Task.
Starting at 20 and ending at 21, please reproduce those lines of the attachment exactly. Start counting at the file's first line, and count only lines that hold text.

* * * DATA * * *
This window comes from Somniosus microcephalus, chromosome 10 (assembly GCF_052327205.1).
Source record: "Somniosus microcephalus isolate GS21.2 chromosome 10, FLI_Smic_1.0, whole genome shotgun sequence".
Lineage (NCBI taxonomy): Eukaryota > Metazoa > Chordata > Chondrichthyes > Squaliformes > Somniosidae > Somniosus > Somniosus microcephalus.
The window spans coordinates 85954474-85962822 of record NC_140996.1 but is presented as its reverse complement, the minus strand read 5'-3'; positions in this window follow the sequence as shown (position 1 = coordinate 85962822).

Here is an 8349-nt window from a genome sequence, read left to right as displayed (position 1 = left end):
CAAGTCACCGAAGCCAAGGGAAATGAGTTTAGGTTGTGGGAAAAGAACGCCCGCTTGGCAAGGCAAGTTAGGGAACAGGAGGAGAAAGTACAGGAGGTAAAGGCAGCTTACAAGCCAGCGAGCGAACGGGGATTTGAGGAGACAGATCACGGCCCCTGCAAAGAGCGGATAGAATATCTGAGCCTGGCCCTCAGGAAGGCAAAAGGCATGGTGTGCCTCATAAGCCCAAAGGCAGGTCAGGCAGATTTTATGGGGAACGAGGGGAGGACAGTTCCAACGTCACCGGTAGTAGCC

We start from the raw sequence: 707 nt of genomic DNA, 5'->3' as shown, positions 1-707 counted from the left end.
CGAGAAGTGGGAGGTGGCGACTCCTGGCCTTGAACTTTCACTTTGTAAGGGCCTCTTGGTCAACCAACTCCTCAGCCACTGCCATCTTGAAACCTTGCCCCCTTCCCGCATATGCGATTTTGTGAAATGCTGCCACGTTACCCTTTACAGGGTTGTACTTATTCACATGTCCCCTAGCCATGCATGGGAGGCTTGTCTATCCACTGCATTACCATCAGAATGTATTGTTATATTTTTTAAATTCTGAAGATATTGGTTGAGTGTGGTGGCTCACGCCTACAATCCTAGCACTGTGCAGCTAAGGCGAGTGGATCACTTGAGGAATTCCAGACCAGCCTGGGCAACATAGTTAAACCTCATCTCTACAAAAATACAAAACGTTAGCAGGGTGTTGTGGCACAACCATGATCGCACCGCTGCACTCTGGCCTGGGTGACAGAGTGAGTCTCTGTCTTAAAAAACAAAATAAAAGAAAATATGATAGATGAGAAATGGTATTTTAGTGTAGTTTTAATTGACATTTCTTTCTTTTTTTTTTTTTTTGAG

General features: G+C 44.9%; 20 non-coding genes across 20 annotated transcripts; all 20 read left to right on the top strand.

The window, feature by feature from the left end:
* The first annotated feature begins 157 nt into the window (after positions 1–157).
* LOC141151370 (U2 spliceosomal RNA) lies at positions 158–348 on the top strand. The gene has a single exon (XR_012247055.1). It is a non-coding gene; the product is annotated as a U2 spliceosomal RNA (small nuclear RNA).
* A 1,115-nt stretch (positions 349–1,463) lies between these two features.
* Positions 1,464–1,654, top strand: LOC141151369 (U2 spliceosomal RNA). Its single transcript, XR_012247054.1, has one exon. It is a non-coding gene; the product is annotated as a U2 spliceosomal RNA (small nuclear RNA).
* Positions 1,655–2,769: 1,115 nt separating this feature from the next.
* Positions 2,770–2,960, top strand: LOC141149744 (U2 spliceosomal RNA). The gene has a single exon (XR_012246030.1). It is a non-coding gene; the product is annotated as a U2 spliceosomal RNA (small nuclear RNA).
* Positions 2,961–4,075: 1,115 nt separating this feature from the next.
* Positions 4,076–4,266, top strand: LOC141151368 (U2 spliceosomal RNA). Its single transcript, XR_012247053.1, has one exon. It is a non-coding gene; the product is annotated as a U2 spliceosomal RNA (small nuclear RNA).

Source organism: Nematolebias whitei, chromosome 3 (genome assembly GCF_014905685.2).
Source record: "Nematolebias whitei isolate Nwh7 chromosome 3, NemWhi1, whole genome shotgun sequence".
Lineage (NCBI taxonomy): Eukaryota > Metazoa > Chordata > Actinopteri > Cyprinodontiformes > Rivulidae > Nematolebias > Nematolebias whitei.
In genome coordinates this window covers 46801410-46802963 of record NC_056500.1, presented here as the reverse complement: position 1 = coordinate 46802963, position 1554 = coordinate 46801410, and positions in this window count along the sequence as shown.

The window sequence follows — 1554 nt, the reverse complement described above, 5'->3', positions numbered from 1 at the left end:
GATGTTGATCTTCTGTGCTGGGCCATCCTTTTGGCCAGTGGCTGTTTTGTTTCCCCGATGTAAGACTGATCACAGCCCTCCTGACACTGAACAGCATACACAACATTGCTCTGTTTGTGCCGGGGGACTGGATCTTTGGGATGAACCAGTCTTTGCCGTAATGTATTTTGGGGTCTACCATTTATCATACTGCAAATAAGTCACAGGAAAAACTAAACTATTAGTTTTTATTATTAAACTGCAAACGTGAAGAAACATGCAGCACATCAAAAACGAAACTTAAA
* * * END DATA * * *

Source record: "Nematolebias whitei isolate Nwh7 chromosome 3, NemWhi1, whole genome shotgun sequence".
Lineage (NCBI taxonomy): Eukaryota > Metazoa > Chordata > Actinopteri > Cyprinodontiformes > Rivulidae > Nematolebias > Nematolebias whitei.